Repeal is the best plan, not tweaks or delay for the state's long-term-care law

Dec 3, 2021

It was hard to keep up with all the news this week involving politicians and the long-term-care law. Check out these stories in The Spokesman ReviewNW News Network and The Seattle Times about the governor's acknowledgement that the long-term-care plan (the WA Cares Fund) is troubled. Gov. Jay Inslee is quoted saying, “I am sensitive and empathetic to the needs for changes ...."

We maintain — as we have from the start — that repealing the long-term-care law and payroll tax is the best option, and not only because of clear eligibility shortcomings in the plan and concerns that the payroll tax will increase or the lifetime benefit decrease. The WA Cares Fund simply isn't going to be a good bet for a majority of workers who are stuck paying into it. 

On Dec. 1, Democratic leaders in the state Senate sent Gov. Jay Inslee a letter asking him to delay implementation of the program. Today, Rep. Peter Abbarno, R-Centralia, invited House and Senate Democrats to join him and other Republicans in a bipartisan effort to repeal the state's mandated "insurance" program in which W2 workers will start paying in 58 cents for every $100 of income in January, with no income cap and despite the fact that they might never realize a benefit.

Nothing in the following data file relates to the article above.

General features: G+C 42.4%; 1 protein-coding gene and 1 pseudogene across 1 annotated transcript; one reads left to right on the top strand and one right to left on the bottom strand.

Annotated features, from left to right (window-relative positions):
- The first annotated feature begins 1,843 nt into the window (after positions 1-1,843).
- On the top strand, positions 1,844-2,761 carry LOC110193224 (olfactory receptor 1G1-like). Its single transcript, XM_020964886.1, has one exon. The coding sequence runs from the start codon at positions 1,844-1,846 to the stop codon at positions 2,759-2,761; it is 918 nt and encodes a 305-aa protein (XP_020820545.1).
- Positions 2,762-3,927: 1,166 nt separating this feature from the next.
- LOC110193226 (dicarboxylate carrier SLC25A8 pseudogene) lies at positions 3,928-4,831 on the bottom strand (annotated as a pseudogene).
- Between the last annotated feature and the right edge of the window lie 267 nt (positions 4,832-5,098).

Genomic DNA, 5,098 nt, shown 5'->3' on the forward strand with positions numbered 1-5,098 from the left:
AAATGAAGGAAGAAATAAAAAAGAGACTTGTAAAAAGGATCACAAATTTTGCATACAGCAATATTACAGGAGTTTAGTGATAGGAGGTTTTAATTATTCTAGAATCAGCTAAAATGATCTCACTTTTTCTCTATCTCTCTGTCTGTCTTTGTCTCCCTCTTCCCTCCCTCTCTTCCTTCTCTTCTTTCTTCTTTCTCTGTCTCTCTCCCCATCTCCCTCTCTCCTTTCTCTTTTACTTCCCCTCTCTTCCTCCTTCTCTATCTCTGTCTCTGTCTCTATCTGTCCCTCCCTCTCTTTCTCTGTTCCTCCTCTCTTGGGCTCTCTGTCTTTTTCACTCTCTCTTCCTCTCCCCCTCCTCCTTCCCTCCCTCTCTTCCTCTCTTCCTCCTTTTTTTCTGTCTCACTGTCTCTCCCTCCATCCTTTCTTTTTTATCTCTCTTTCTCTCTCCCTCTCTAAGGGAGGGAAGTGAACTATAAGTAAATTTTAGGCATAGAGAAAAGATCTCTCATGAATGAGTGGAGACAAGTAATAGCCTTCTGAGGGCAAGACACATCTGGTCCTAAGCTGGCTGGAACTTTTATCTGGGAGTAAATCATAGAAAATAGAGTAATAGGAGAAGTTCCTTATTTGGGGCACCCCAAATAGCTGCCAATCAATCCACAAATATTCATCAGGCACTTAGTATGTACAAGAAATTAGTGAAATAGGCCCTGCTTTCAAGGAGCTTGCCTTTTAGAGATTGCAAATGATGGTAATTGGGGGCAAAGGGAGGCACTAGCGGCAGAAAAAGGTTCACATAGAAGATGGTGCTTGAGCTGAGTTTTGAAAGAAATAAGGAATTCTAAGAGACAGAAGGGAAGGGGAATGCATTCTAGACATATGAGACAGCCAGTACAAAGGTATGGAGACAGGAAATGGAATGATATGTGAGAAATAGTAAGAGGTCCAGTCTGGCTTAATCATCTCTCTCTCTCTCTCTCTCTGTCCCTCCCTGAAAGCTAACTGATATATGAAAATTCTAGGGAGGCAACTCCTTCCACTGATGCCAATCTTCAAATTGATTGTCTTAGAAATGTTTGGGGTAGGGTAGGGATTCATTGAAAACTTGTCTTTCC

"We have come to the conclusion the only real solution is to fully repeal the long-term care insurance program and the tax," Abbarno wrote of talks he and House Republican Health Care Leader Rep. Joe Schmick, R-Colfax, and other lawmakers have been having. "Surprisingly, we've heard nothing until now from our Democratic counterparts in the House and Senate, even though the Senate Democrats' letter acknowledges they have 'heard loud and clear' from their constituents about the unfairness of this program," he added.

Amendments and repeal efforts dealing with this regressive payroll tax that will hurt family budgets — while offering Washingtonians an inadequate long-term-care benefit — are being prepared. Watch for them to kick off the Jan. 10 legislative session.

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